Former Moderator of the General Assembly of the Church of Scotland;
Born: March 30, 1927; Died: September 22, 2012.
Professor Robert Davidson, who has died at the age of 85, had the distinction not only of being Moderator of the General Assembly of the Church of Scotland, but also having taught in all four of the ancient Scottish universities.
He was born in Markinch in Fife and educated throughout the years of the Second World War at Bell Baxter School in Cupar. In 1945 he went to the University of St Andrews where he took a first class honours MA in classics and then studied divinity at St Mary's College, where he graduated BD with distinction. In 1953, just a year after graduating, he was appointed lecturer in biblical studies at the University of Aberdeen, and ordained by the Presbytery of Aberdeen in 1956.
His first book, The Bible Speaks, which reflected the general courses he had taught until then, was published in 1959, and the following year he returned to St Andrews as lecturer in Hebrew and Old Testament studies. St Mary's College, home of the divinity faculty, was unique in that although students for the ministry were trained there, it had no church college alongside it, and so was able to concentrate on scholarship without over concern for ministerial formation. However Robert Davidson was someone who was always a churchman as well as a university lecturer.
In 1967 he moved to New College in Edinburgh as lecturer and two years later was appointed senior lecturer. In 1972 he was appointed to the chair of Old Testament Language and Literature in the University of Glasgow. His later colleague and friend Robert Carroll once commented somewhat chauvinistically: "Thus by an inexorably upward journey through the ancient universities of Scotland, Robert arrived at last in the land and graced that chair until his retirement in 1991."
Robert Davidson was a brilliant teacher. A former student wrote that "his gentle delivery and one-handed juggling with chalk in time with the flow of his ideas did not disguise the thread of determination like steel bracing that ran through his approach to his work. There was no doubting what he really thought and aimed to transmit."
More books were published on The Old Testament (1964), Biblical Criticism (1970), commentaries on Jeremiah, the Song of Songs and Lamentations, and in 1983 what was arguably his most influential book, The Courage To Doubt. By careful examination of the witness of Old Testament writers, this was a passionate expression of how constant and absolute certainty is not part of the Judaeo-Christian tradition, and that, as Tennyson put it: there is more faith in honest doubt than in half the creeds.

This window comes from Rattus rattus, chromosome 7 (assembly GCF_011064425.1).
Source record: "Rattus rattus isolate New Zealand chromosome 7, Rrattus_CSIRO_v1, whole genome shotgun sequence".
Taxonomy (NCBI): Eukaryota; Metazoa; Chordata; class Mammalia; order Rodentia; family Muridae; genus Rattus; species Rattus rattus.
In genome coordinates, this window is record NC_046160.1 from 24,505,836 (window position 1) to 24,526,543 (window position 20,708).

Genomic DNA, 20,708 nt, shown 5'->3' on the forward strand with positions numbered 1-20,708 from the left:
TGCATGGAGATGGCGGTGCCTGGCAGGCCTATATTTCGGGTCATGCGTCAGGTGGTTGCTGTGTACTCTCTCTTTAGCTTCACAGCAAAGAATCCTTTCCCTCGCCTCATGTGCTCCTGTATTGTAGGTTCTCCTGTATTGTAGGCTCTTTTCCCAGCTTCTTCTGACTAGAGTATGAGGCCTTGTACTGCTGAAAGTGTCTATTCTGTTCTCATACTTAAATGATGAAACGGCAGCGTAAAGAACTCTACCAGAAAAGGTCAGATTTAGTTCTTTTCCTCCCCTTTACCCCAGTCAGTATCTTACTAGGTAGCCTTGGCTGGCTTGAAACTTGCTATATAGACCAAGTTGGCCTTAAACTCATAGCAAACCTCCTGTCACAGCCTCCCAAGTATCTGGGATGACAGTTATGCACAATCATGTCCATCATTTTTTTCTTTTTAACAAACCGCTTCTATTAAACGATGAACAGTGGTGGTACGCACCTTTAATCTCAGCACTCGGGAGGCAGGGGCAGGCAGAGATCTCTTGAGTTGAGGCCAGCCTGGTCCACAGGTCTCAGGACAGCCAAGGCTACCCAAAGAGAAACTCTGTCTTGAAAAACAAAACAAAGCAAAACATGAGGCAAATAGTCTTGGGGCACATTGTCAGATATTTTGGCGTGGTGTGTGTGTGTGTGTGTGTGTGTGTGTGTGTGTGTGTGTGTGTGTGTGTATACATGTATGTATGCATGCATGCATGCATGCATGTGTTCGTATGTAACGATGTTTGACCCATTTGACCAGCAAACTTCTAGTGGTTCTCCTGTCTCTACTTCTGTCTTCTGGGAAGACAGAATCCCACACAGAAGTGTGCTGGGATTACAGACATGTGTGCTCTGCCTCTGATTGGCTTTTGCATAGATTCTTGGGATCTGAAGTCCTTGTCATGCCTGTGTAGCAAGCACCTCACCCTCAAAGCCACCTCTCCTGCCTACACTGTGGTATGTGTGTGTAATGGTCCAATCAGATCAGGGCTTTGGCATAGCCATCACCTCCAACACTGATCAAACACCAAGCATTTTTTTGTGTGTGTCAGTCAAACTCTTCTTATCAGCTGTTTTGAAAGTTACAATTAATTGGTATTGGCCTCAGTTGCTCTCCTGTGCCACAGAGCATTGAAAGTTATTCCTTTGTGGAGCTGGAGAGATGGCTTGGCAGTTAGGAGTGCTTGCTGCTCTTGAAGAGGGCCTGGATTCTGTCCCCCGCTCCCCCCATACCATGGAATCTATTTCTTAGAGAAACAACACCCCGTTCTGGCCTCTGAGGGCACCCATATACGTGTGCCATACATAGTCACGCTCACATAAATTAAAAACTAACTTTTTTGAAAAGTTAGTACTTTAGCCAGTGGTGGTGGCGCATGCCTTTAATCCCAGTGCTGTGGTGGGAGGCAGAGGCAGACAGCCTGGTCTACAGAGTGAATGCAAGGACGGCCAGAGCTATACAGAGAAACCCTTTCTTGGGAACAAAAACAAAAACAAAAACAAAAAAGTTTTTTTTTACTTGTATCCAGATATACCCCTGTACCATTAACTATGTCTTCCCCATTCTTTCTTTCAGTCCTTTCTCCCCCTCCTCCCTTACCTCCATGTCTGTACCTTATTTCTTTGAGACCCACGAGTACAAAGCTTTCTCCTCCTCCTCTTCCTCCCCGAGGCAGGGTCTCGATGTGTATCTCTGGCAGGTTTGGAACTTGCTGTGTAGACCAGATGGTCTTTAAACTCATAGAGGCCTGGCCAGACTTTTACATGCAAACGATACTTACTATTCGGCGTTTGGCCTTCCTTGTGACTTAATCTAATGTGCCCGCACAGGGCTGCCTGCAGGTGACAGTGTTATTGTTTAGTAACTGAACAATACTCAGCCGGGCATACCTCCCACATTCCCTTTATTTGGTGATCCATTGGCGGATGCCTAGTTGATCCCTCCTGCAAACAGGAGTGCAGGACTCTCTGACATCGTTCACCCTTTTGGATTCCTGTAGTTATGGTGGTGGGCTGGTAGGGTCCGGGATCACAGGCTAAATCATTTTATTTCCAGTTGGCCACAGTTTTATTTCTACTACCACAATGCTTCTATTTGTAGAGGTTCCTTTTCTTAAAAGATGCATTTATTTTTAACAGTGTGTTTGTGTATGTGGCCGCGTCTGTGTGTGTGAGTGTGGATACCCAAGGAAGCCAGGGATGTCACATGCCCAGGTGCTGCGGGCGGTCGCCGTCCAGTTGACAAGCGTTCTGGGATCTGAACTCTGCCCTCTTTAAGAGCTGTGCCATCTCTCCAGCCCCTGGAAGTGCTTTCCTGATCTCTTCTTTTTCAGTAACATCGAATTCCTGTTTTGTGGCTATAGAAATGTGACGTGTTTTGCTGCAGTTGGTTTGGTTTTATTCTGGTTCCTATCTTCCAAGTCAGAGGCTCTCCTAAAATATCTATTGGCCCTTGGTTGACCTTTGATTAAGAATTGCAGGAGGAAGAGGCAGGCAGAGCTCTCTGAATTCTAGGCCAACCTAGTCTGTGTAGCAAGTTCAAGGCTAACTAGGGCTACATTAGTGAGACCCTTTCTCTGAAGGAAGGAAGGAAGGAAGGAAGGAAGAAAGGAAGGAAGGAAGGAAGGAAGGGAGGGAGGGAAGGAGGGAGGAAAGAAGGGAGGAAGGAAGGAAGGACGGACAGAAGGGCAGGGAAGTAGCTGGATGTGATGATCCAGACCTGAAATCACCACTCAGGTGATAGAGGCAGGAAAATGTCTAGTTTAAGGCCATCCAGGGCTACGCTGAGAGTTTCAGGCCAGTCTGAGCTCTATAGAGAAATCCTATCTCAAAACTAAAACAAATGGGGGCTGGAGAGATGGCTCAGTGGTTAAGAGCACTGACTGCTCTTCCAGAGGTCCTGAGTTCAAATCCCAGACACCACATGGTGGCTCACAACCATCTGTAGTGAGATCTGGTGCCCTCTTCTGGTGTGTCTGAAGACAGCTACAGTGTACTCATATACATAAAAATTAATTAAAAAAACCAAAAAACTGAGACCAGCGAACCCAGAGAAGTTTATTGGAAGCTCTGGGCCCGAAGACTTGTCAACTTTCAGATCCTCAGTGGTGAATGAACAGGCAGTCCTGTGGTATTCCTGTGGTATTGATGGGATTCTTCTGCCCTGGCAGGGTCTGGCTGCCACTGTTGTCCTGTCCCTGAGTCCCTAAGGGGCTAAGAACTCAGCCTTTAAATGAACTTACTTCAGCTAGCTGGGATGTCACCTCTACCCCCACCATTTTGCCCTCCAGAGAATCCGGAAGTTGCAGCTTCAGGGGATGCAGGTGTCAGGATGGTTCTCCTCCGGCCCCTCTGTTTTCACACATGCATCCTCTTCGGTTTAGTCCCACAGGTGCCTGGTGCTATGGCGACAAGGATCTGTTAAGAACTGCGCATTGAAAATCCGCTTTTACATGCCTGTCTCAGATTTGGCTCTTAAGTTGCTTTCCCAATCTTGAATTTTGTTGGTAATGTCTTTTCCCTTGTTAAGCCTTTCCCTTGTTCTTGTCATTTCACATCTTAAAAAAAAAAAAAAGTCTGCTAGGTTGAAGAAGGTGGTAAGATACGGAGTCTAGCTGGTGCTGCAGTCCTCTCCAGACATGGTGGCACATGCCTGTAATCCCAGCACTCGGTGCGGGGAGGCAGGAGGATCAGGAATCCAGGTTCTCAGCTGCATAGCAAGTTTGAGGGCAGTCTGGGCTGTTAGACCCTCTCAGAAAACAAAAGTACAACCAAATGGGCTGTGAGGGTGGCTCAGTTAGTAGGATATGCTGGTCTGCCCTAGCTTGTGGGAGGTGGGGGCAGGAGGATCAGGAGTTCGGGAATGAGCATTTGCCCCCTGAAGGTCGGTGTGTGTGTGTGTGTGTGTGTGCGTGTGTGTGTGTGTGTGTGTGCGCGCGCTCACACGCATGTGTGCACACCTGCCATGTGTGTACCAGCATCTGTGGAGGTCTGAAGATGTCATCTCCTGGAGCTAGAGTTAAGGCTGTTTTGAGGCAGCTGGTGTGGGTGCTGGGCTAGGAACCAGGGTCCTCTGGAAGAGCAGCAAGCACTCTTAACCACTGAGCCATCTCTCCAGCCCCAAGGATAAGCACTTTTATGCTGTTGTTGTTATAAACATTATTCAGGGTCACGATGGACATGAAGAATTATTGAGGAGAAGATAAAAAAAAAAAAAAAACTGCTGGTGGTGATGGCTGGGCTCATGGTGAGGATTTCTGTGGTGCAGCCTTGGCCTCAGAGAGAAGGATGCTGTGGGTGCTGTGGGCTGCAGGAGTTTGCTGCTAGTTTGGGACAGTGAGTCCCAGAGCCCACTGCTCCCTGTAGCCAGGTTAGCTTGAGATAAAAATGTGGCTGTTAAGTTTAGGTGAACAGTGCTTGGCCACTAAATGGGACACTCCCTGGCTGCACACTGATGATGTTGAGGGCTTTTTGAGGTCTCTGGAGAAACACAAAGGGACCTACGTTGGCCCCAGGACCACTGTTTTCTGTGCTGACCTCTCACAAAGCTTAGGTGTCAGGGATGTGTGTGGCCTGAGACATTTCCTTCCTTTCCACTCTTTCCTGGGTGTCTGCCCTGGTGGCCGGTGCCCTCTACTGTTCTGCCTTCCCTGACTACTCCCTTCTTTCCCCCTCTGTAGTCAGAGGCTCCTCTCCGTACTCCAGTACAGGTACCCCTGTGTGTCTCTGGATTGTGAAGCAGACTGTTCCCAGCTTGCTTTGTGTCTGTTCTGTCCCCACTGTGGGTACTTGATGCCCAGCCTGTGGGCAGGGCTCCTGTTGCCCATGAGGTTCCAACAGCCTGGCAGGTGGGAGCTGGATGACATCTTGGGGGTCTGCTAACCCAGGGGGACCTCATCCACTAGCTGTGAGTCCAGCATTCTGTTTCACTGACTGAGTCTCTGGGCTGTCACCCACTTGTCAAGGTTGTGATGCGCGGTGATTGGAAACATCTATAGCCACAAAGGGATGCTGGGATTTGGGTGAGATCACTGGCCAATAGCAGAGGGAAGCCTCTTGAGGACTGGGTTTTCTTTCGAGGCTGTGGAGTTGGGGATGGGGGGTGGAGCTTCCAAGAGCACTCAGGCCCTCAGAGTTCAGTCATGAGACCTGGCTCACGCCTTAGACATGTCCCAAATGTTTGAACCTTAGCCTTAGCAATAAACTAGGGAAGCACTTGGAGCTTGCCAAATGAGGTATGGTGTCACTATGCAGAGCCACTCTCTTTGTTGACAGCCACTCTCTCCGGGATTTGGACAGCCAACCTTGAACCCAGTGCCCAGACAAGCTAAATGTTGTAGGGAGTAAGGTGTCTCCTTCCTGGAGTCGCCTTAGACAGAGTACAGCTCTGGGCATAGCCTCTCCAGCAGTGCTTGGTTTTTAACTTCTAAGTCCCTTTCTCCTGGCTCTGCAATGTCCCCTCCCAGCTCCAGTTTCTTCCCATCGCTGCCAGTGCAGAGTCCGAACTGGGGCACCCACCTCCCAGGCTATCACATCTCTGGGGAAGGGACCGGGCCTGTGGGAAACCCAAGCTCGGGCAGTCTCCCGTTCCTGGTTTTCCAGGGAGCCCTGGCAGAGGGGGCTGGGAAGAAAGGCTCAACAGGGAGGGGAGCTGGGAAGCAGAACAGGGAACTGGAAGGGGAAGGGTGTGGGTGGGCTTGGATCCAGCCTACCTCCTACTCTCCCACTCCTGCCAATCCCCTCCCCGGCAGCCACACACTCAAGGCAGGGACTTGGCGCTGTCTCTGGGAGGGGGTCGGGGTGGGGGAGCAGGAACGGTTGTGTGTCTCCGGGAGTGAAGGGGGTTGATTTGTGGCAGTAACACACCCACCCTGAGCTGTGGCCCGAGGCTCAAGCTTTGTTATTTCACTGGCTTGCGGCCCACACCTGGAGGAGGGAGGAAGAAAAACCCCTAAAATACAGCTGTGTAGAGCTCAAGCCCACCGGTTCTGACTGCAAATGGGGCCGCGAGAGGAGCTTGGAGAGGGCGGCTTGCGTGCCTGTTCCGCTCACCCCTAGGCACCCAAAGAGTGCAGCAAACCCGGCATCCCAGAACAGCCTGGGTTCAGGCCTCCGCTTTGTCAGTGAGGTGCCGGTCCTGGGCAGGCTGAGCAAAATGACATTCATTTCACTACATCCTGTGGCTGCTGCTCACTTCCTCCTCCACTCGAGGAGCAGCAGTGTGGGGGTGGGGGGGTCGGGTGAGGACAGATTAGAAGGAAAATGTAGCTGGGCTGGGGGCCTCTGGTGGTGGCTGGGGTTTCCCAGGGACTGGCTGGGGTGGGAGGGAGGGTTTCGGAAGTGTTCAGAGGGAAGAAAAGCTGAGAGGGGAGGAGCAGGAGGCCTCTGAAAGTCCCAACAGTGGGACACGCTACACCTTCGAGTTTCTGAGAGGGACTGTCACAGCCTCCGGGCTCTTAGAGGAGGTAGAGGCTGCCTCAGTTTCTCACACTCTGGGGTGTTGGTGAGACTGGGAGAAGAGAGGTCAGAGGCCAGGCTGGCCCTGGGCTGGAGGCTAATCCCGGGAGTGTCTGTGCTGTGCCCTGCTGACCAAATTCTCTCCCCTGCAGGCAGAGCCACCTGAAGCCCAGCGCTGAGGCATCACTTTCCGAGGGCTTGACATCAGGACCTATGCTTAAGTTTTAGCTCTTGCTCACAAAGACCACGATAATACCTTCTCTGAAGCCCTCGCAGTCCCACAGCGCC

In 1990, Glasgow was European City of Culture, and the year also marked the 300th anniversary of the last occasion the General Assembly met in Glasgow and re-established Presbyterianism in Scotland in 1690. It was expected that someone with connections to the city would be elected Moderator of the General Assembly, and many had assumed the minister of Glasgow Cathedral, Dr William Morris, would be chosen. But the nomination went to Robert Davidson. He chaired the General Assembly with firmness and grace and was a delightful guest in congregations, presbyteries and abroad. His reputation as a host in the Moderator's then residence in Edinburgh's Charlotte Square was marked, not always with pleasure, by the entire absence of alcohol!
After his moderatorial year and his retirement from his chair in 1991, Robert Davidson chaired a number of General Assembly committees and commissions. He spent a year as interim secretary of the Church's Board of Education and in 2003 a commission he chaired into "the theology of land and covenant" examined the use of biblical evidence in the claims to land of both Israelis and Palestinians. Always sympathetic to the Palestinian cause, he promoted what became known as "alternative pilgrimages" to the Holy Land.These visited Jewish settlements and Palestinian refugee camps.
Robert Davidson was someone of great personal warmth. Some of his former students produced their own tribute to him, Words At Work, published in 1994, to join the 1992 academic symposium in his honour, Test As Pretext: Essays In Honour Of Robert Davidson. He is survived by his wife Elizabeth, four sons and three daughters.
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